A good place to start is creating a “Blue Ocean Strategy.” This term refers to the title of the book Blue Ocean Strategy by W. Chan Kim and Renée Mauborgne (Harvard Business School Press, 2005), where the theme of the book is “how to create an uncontested market space and make the competition irrelevant”.

Dental practices, like all businesses, have long competed head on to try and gain a competitive advantage. Some have stood out by offering exceptional service and quality of care while others have taken a more “gimmicky” approach. Often the results have been mediocre at best, and most practices end up swimming in a sea of red. To survive the new order of oral health care providers, one must be innovative in their approach and reach beyond conventional wisdom to create a blue ocean in which their competition rapidly becomes irrelevant. Finding these pathways will not be easy, nor for the faint of heart. Moreover, it is imperative that you avoid the “commoditization” of your dental practice. Because customer loyalty and trust is so fickle, simply trying to compete on price and “free promotions” is a sure way to lose sight of clarity and a winning strategy.

Two such examples of this concept are illustrated as follows:

1) In the 1970s Ringling Brothers and Barnum+Bailey Circus constantly battled each other for market share amid declining attendance due to public apathy, neglected tents and animal rights groups; resulting in both companies swimming in a red ocean. Amid the turmoil rose a new concept that had an uncontested market and made the competition irrelevant. This new blue ocean was created by the emergence of Cirque du Soleil.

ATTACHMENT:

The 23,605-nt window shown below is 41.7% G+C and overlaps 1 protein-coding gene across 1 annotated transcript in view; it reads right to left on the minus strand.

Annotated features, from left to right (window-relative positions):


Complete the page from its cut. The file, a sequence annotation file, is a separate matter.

The combination of circus and theatre made this new experience a worldwide multi-billion dollar phenomenon.

2) To create an airline is difficult. To create an airline among established giants is insurmountable given the barriers of entry. However, against all odds, Toronto based Porter Airlines has succeeded in the face of adversity.

By going counter current, Porter Airlines established itself as a niche player.

It succeeded by choosing the fledgling Billy Bishop Airport on the Toronto Island, thereby avoiding the congestion and direct competition at Pearson International Airport, refurbished it and offered convenient service to the business community on short haul flights. Porter further refined its advantage by flying only one type of aircraft–the Bombardier Dash 8. This resulted in all pilots knowing how to fly the company’s fleet, only one type of replacement parts and standardization among mechanics. This made for an incredible amount of operational efficiency. Consequently, following an unconventional pathway to creating an airline, Porter has created a blue ocean in which it is the dominant player.

As time marches on and the Canadian dental marketplace begins to resemble that of the American model, will you get ahead of the curve or simply deny the incontestable facts? The cliff divers in Mexico are successful because they have the courage to dive when they see the rocks. As the tide comes in on their decent, they safely land in the water ensuring a successful outcome. By diving when you see the water will most likely result in catastrophe. What colour will your ocean be?OH

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1 Comment » for Do You Have a ‘Blue Ocean Strategy’?
  1. any advice to build a blue ocean in dentistry?